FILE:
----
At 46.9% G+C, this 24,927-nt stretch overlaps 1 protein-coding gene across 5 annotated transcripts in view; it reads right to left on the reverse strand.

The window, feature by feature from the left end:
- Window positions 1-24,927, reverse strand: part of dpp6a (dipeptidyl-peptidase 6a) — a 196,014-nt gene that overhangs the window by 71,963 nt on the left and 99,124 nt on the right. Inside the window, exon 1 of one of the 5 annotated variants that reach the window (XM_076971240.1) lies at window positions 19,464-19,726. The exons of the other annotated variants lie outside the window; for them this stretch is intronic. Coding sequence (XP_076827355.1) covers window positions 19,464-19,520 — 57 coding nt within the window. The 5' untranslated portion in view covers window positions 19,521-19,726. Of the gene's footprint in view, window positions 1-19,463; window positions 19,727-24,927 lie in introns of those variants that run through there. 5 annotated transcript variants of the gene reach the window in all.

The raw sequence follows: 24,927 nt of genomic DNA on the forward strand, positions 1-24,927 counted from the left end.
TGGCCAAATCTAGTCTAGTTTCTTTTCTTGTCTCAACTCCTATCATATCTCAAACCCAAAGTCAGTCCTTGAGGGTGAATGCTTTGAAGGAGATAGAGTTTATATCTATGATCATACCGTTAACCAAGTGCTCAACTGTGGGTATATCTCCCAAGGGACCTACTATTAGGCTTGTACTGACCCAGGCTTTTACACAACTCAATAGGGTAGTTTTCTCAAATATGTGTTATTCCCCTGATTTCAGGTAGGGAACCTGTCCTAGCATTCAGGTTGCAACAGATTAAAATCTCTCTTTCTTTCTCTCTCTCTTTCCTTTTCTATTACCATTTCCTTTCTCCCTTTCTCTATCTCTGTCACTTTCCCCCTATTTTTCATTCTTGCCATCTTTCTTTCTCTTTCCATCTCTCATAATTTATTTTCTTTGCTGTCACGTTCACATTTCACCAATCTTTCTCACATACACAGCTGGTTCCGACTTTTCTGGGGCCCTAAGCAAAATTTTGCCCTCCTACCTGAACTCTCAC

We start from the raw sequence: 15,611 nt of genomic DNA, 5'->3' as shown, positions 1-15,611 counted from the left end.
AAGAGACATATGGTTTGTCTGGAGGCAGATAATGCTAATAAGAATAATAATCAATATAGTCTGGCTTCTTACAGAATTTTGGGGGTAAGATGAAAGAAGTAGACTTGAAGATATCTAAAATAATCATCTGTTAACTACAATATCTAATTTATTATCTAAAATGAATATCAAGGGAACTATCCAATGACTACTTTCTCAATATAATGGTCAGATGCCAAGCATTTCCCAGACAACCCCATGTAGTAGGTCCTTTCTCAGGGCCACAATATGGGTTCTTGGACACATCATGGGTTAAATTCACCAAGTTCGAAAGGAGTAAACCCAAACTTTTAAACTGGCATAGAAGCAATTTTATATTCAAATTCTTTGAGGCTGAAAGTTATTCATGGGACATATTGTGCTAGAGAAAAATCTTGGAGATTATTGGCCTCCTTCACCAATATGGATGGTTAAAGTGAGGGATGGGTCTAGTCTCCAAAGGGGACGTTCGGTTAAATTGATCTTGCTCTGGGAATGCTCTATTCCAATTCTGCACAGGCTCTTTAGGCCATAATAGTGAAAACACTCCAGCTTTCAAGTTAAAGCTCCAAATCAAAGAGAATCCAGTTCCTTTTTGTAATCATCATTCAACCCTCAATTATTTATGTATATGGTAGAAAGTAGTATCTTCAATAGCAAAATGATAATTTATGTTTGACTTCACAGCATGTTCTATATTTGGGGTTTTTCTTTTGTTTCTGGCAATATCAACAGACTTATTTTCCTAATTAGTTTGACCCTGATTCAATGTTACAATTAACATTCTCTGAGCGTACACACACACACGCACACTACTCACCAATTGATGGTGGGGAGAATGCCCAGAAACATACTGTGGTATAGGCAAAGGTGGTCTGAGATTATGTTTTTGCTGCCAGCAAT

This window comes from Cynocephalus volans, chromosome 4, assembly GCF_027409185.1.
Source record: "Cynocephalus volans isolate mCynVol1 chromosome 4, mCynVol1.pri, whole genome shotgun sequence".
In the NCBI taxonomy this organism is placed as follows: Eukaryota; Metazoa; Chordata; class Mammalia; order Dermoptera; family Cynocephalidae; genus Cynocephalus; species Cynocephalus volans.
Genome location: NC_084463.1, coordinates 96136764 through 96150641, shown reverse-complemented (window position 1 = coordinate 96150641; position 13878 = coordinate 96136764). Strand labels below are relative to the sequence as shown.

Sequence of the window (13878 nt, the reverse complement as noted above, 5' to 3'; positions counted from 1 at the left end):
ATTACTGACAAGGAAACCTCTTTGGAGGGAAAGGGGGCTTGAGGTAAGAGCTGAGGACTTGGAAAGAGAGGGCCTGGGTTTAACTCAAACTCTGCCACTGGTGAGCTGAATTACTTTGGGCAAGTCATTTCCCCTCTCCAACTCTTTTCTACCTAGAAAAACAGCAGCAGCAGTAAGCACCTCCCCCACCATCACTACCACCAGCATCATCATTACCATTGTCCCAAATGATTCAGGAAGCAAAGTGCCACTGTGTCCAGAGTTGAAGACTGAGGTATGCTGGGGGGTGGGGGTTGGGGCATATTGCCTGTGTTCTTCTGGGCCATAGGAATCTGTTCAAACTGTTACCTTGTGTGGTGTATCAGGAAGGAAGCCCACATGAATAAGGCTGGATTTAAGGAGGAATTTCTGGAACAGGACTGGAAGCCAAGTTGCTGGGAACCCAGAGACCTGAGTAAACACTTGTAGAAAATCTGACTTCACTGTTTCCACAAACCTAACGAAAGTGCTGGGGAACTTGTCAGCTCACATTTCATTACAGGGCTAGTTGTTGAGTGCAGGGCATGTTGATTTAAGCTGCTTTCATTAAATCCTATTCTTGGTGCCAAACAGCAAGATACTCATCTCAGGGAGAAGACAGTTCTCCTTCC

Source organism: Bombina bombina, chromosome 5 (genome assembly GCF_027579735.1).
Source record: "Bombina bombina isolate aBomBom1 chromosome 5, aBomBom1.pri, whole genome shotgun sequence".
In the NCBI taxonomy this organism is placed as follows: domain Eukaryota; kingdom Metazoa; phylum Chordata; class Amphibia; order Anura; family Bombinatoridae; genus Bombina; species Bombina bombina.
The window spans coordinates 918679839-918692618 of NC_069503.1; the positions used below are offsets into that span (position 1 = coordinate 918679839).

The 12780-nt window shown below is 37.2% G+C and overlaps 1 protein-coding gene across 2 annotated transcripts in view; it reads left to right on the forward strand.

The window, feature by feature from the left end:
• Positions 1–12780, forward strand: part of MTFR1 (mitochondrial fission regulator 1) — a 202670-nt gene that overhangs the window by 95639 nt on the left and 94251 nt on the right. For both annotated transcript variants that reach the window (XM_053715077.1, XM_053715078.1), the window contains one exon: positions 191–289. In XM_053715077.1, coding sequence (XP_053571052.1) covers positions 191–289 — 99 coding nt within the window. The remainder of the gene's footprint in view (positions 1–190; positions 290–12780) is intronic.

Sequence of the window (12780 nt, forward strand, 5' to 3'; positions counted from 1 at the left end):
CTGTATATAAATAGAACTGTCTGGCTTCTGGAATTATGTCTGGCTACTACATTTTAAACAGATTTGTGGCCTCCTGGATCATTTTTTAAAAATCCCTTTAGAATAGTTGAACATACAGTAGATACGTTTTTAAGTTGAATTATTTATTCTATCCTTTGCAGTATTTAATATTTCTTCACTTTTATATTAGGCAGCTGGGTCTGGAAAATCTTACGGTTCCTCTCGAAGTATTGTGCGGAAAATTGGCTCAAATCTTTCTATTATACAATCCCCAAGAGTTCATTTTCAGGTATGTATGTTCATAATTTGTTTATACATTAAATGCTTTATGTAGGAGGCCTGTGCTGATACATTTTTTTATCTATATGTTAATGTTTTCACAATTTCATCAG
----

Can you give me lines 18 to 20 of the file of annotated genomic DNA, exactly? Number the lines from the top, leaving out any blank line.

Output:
The 12780-nt window shown below is 37.2% G+C and overlaps 1 protein-coding gene across 2 annotated transcripts in view; it reads left to right on the forward strand.

The window, feature by feature from the left end:
• Positions 1–12780, forward strand: part of MTFR1 (mitochondrial fission regulator 1) — a 202670-nt gene that overhangs the window by 95639 nt on the left and 94251 nt on the right. For both annotated transcript variants that reach the window (XM_053715077.1, XM_053715078.1), the window contains one exon: positions 191–289. In XM_053715077.1, coding sequence (XP_053571052.1) covers positions 191–289 — 99 coding nt within the window. The remainder of the gene's footprint in view (positions 1–190; positions 290–12780) is intronic.